Life At Samsara

Women of Color in Leadership: Insights from Panel Discussion

December 6, 2021

facebook twitter linkedin email

Too often, women of color are excluded from leadership roles. Racial and gender biases create barriers to advancement, and the intersection of those systemic inequalities have an outsized impact on women of color. While women have made marginal gains in corporate leadership over the last few years, the reality is that women—and particularly women of color—are staggeringly underrepresented across corporate leadership. A recent study by LeanIn.Org and McKinsey shows that while women make up 31% of VP level corporate leaders, only 7% are women of color. Those figures decrease as the level increases. Only 24% of suite C-suite leaders are women and 4% are women of color. 

Representation matters. Seeing women of color represented in leadership roles inspires new generations of leaders to see a path for themselves. That’s why on November 11, six employee resource groups across Samsara—AAPI at Samsara, Blaccsara, Women of Samsara, Latinxs, Dev-URG, and Samswana—came together to host a panel discussion with inspiring women of color in leadership at different companies:

As a woman of color in leadership myself, I was honored to moderate the panel. All Samsara employees were invited to virtually attend, listen, and engage. Since elevating women of color is a collective effort, we’d like to share insights and inspiration from the panel with a broader community. Read on for an abridged recap of Nisha, Shadiah, and Tatiana discussing their career journeys, overcoming biases in the workplace, balancing life with work, and how their intersectional identities make them stronger leaders.

Women of Color in Leadership Panel

Q: What is an experience from your upbringing that has helped shape your professional path?

Shadiah: I was born in Mexico and came to the United States when I was very young. My mother came to this country with three little kids—she was only 28, which blows my mind now—and we went through a lot of hardships. I grew up relatively humbly. The ability to have resilience through a lot of ups and downs has really shaped me today. It has lent me strength in the midst of hardship and change, which has shaped my entrepreneurial nature.

Tatiana: I was born in East Los Angeles, and I grew up in Torreón, Coahuila in Northern Mexico. We did a lot of back and forth from the U.S. to Mexico. I had to roll with the punches and I had to be flexible, but the underpinning of that was the drive to always move forward. It’s that mentality—resilience and perseverance—that continues to shape how I approach my career, and how I think about always taking one step forward towards my aspirations.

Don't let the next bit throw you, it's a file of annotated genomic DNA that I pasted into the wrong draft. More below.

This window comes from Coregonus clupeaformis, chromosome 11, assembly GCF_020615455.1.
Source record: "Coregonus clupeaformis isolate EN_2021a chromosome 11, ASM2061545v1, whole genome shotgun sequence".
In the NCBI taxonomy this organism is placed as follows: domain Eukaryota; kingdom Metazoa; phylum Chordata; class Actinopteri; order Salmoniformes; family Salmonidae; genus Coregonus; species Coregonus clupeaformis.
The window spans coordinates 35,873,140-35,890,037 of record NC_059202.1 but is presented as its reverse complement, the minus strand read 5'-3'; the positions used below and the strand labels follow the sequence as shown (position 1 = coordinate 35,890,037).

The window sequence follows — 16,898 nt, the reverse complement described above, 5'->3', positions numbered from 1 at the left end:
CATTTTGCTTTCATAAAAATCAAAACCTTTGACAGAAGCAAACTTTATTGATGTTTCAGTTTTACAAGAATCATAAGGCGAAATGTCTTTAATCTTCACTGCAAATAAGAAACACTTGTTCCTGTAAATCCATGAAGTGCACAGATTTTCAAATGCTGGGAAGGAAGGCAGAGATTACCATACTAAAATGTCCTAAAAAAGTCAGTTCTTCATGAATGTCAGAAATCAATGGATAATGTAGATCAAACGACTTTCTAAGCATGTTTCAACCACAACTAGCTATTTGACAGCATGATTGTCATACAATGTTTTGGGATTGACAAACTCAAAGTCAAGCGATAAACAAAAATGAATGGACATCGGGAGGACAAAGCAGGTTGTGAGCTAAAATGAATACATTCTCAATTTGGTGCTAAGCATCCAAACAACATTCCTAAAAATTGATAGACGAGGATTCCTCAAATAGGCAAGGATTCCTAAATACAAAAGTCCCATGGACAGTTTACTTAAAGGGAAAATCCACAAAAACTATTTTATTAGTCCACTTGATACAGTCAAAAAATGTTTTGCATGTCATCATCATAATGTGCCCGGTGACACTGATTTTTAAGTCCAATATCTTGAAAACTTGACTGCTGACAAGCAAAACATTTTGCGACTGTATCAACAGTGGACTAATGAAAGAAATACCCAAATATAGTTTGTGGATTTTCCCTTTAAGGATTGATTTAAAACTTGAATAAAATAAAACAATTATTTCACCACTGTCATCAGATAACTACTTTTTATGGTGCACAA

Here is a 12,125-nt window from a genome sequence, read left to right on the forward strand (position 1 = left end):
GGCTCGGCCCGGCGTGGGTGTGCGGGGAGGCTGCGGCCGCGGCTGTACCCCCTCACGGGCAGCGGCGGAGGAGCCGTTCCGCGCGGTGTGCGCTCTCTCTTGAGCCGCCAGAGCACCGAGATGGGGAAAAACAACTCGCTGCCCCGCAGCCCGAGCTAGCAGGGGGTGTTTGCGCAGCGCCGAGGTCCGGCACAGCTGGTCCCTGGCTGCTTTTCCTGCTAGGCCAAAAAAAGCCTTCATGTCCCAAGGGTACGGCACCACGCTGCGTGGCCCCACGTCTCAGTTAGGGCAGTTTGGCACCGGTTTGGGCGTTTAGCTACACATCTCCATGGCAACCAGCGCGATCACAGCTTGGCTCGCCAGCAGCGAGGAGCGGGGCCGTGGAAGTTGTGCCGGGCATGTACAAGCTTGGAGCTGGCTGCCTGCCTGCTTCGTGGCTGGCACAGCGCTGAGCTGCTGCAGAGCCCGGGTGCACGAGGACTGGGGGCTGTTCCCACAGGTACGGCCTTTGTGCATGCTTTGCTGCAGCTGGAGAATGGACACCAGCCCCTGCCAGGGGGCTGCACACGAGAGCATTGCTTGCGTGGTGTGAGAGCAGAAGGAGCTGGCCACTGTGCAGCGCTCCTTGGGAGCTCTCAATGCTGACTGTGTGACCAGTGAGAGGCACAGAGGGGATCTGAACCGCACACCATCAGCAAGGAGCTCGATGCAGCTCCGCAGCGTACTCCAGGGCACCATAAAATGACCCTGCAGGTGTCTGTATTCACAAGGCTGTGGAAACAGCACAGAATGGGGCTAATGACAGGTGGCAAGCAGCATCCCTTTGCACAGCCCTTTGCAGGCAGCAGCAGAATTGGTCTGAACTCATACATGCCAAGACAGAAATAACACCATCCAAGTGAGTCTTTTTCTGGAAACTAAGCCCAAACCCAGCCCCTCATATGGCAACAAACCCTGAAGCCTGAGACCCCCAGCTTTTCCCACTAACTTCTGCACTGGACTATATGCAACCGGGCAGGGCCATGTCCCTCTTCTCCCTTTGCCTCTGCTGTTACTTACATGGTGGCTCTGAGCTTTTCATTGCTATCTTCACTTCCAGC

Nisha: My parents immigrated from India. My dad came here to do his PhD in political science at Berkeley, but he immediately went to work instead. He worked in pizza delivery, as a security guard, managed apartment buildings, and he built multiple businesses. The theme growing up was always that you can do whatever you want to do. My dad didn’t look at me as a woman of color or an Indian daughter of immigrant parents because they created a construct in the house of: “do good work, and everything else will fade away.” That has shaped me a lot. Every role I’ve taken has not been about [my identity]—it’s been about the work. Every move I’ve made in my career has been about the work, and that has worked really well for me.

Q: What challenges or biases have you faced over the course of your career progression? What lessons have you found helpful?

Shadiah: I don’t see myself in comparison to white people or men. I have always just seen myself as me in relation to the world. But as I moved through the professional world, I became very aware of certain structural problems and systemic issues that affect people and specifically women of color in this country. For me, personally, the impetus to move forward has always been entrepreneurialism, creativity, and competition. I’m a highly competitive person. Co-founding a startup for me was the answer to the question: “What can I do next that’s awesome and challenging?” It’s a competition with myself—and it’s not versus anyone else. For me, that competition with myself has really helped drive me forward throughout my career.

Tatiana: I am a Latina, and I do not hide that. It is something that drives me. As I progressed through my career, one of the biggest mind shifts I had to make was transitioning from an individual contributor to a leader, a leader of people, a leader of programs, and ultimately a leader of strategy. Along the way, I had to learn how to sift through the difference between people questioning my background as a Latina versus questioning my approach and offering legitimate feedback. That can be really difficult to sift through, but that self-learning and reflection has helped me understand valuable feedback and make those transitions into leadership.